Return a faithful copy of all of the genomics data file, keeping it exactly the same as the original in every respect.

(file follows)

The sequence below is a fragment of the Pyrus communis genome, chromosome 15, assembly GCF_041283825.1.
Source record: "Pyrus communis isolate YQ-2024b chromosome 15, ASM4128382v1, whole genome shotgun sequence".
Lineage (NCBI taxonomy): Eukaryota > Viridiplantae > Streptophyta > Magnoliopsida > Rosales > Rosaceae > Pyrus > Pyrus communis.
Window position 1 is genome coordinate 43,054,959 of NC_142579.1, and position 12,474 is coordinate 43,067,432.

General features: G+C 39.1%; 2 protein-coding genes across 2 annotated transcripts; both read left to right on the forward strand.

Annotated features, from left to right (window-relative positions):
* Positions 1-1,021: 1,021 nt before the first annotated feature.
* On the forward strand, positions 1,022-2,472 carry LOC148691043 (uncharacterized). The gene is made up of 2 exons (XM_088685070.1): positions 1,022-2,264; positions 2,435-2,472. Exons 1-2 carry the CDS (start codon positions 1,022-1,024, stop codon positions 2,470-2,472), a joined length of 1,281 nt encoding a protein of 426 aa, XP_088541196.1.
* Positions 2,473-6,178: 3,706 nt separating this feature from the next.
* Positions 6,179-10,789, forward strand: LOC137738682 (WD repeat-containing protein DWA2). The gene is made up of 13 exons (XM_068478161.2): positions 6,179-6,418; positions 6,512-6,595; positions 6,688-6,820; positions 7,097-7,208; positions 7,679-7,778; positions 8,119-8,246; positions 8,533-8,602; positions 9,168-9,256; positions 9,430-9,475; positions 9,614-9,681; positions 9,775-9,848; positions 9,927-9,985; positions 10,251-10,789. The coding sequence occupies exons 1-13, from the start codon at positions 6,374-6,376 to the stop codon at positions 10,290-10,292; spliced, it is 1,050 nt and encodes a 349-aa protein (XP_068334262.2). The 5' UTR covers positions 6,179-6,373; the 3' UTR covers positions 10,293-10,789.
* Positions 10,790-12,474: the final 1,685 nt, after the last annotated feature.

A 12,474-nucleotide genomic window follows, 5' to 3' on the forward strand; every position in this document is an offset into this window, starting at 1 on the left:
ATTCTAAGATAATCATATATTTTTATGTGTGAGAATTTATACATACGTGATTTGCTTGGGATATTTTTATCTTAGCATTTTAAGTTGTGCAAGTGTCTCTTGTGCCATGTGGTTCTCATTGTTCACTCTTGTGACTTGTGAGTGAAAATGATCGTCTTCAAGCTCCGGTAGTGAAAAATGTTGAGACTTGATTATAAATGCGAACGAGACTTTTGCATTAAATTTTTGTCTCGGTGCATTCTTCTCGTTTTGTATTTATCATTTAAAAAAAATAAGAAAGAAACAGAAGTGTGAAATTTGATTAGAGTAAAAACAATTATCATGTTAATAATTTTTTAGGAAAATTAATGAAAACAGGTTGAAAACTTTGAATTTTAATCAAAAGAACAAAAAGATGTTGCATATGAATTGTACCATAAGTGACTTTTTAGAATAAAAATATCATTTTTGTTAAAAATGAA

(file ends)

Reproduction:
The sequence below is a fragment of the Pyrus communis genome, chromosome 15, assembly GCF_041283825.1.
Source record: "Pyrus communis isolate YQ-2024b chromosome 15, ASM4128382v1, whole genome shotgun sequence".
Lineage (NCBI taxonomy): Eukaryota > Viridiplantae > Streptophyta > Magnoliopsida > Rosales > Rosaceae > Pyrus > Pyrus communis.
Window position 1 is genome coordinate 43,054,959 of NC_142579.1, and position 12,474 is coordinate 43,067,432.

General features: G+C 39.1%; 2 protein-coding genes across 2 annotated transcripts; both read left to right on the forward strand.

Annotated features, from left to right (window-relative positions):
* Positions 1-1,021: 1,021 nt before the first annotated feature.
* On the forward strand, positions 1,022-2,472 carry LOC148691043 (uncharacterized). The gene is made up of 2 exons (XM_088685070.1): positions 1,022-2,264; positions 2,435-2,472. Exons 1-2 carry the CDS (start codon positions 1,022-1,024, stop codon positions 2,470-2,472), a joined length of 1,281 nt encoding a protein of 426 aa, XP_088541196.1.
* Positions 2,473-6,178: 3,706 nt separating this feature from the next.
* Positions 6,179-10,789, forward strand: LOC137738682 (WD repeat-containing protein DWA2). The gene is made up of 13 exons (XM_068478161.2): positions 6,179-6,418; positions 6,512-6,595; positions 6,688-6,820; positions 7,097-7,208; positions 7,679-7,778; positions 8,119-8,246; positions 8,533-8,602; positions 9,168-9,256; positions 9,430-9,475; positions 9,614-9,681; positions 9,775-9,848; positions 9,927-9,985; positions 10,251-10,789. The coding sequence occupies exons 1-13, from the start codon at positions 6,374-6,376 to the stop codon at positions 10,290-10,292; spliced, it is 1,050 nt and encodes a 349-aa protein (XP_068334262.2). The 5' UTR covers positions 6,179-6,373; the 3' UTR covers positions 10,293-10,789.
* Positions 10,790-12,474: the final 1,685 nt, after the last annotated feature.

A 12,474-nucleotide genomic window follows, 5' to 3' on the forward strand; every position in this document is an offset into this window, starting at 1 on the left:
ATTCTAAGATAATCATATATTTTTATGTGTGAGAATTTATACATACGTGATTTGCTTGGGATATTTTTATCTTAGCATTTTAAGTTGTGCAAGTGTCTCTTGTGCCATGTGGTTCTCATTGTTCACTCTTGTGACTTGTGAGTGAAAATGATCGTCTTCAAGCTCCGGTAGTGAAAAATGTTGAGACTTGATTATAAATGCGAACGAGACTTTTGCATTAAATTTTTGTCTCGGTGCATTCTTCTCGTTTTGTATTTATCATTTAAAAAAAATAAGAAAGAAACAGAAGTGTGAAATTTGATTAGAGTAAAAACAATTATCATGTTAATAATTTTTTAGGAAAATTAATGAAAACAGGTTGAAAACTTTGAATTTTAATCAAAAGAACAAAAAGATGTTGCATATGAATTGTACCATAAGTGACTTTTTAGAATAAAAATATCATTTTTGTTAAAAATGAA